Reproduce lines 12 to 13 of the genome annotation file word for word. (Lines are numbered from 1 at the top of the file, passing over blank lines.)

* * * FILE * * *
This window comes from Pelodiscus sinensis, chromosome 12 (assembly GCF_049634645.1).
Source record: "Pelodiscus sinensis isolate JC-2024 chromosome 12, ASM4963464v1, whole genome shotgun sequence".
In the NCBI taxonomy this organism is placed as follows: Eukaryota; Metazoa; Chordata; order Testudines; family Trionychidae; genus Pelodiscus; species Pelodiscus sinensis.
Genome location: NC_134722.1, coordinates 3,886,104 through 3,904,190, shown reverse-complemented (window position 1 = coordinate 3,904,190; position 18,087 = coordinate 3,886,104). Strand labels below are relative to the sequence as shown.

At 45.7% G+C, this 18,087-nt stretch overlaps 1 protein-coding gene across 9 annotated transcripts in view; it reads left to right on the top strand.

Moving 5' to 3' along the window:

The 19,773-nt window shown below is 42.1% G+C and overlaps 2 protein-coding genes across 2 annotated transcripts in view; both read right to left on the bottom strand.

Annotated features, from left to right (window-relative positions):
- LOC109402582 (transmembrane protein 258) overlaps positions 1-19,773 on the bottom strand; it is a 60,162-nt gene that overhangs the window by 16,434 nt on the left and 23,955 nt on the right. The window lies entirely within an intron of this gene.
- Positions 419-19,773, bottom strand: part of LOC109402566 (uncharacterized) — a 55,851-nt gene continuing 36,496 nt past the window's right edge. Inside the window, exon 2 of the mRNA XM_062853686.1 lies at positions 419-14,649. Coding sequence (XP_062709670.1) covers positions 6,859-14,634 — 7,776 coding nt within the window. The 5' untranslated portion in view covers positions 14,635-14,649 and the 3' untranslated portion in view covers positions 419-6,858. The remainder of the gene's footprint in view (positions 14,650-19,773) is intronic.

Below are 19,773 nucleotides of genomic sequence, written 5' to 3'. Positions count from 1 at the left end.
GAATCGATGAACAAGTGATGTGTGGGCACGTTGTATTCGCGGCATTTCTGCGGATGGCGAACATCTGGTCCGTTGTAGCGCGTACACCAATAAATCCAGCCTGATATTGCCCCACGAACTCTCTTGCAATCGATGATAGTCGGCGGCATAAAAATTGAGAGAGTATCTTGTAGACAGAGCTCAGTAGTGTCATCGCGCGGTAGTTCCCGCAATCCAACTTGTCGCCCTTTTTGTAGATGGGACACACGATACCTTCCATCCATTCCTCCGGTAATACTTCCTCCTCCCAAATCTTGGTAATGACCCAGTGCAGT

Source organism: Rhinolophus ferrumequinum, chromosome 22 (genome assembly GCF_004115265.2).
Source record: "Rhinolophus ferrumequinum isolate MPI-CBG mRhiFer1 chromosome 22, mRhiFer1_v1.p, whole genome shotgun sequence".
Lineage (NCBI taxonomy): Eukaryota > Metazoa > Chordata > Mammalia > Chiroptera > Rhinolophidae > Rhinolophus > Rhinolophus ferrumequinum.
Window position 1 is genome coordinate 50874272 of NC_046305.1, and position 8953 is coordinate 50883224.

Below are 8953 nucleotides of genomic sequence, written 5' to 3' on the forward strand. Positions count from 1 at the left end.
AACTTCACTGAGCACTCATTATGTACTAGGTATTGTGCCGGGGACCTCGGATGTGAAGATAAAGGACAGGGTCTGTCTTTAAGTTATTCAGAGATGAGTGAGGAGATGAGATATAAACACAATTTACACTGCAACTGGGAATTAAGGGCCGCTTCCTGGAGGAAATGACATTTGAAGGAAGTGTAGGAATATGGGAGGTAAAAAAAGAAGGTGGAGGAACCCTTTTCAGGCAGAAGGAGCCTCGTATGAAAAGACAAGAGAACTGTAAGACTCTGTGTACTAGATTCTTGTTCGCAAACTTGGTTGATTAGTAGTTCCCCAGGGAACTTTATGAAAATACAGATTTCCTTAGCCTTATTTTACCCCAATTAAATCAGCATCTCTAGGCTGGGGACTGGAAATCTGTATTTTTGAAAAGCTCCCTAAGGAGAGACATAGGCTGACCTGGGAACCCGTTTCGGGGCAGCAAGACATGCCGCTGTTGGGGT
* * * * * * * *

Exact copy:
GAATCGATGAACAAGTGATGTGTGGGCACGTTGTATTCGCGGCATTTCTGCGGATGGCGAACATCTGGTCCGTTGTAGCGCGTACACCAATAAATCCAGCCTGATATTGCCCCACGAACTCTCTTGCAATCGATGATAGTCGGCGGCATAAAAATTGAGAGAGTATCTTGTAGACAGAGCTCAGTAGTGTCATCGCGCGGTAGTTCCCGCAATCCAACTTGTCGCCCTTTTTGTAGATGGGACACACGATACCTTCCATCCATTCCTCCGGTAATACTTCCTCCTCCCAAATCTTGGTAATGACCCAGTGCAGT

Source organism: Rhinolophus ferrumequinum, chromosome 22 (genome assembly GCF_004115265.2).